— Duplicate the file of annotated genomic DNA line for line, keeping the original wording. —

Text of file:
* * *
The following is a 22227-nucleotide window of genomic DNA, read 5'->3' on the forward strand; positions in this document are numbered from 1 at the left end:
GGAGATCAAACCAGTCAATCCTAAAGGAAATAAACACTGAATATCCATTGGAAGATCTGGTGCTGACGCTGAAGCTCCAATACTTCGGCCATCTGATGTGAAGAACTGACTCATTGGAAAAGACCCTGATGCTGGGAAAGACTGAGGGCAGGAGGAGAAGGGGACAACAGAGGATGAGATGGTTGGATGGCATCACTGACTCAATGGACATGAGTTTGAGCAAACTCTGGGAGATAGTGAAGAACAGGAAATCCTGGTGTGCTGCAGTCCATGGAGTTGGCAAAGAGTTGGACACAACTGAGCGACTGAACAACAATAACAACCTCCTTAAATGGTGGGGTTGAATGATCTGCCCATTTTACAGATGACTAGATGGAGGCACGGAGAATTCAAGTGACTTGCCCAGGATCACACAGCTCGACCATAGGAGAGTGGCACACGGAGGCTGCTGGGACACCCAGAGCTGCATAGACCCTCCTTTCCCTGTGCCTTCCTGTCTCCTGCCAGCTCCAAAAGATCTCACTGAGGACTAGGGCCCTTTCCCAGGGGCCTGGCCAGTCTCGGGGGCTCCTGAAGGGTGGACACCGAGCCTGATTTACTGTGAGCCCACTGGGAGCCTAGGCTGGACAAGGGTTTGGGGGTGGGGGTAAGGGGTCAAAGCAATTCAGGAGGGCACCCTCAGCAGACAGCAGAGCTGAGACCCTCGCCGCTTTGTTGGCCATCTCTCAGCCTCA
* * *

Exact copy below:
The following is a 22227-nucleotide window of genomic DNA, read 5'->3' on the forward strand; positions in this document are numbered from 1 at the left end:
GGAGATCAAACCAGTCAATCCTAAAGGAAATAAACACTGAATATCCATTGGAAGATCTGGTGCTGACGCTGAAGCTCCAATACTTCGGCCATCTGATGTGAAGAACTGACTCATTGGAAAAGACCCTGATGCTGGGAAAGACTGAGGGCAGGAGGAGAAGGGGACAACAGAGGATGAGATGGTTGGATGGCATCACTGACTCAATGGACATGAGTTTGAGCAAACTCTGGGAGATAGTGAAGAACAGGAAATCCTGGTGTGCTGCAGTCCATGGAGTTGGCAAAGAGTTGGACACAACTGAGCGACTGAACAACAATAACAACCTCCTTAAATGGTGGGGTTGAATGATCTGCCCATTTTACAGATGACTAGATGGAGGCACGGAGAATTCAAGTGACTTGCCCAGGATCACACAGCTCGACCATAGGAGAGTGGCACACGGAGGCTGCTGGGACACCCAGAGCTGCATAGACCCTCCTTTCCCTGTGCCTTCCTGTCTCCTGCCAGCTCCAAAAGATCTCACTGAGGACTAGGGCCCTTTCCCAGGGGCCTGGCCAGTCTCGGGGGCTCCTGAAGGGTGGACACCGAGCCTGATTTACTGTGAGCCCACTGGGAGCCTAGGCTGGACAAGGGTTTGGGGGTGGGGGTAAGGGGTCAAAGCAATTCAGGAGGGCACCCTCAGCAGACAGCAGAGCTGAGACCCTCGCCGCTTTGTTGGCCATCTCTCAGCCTCA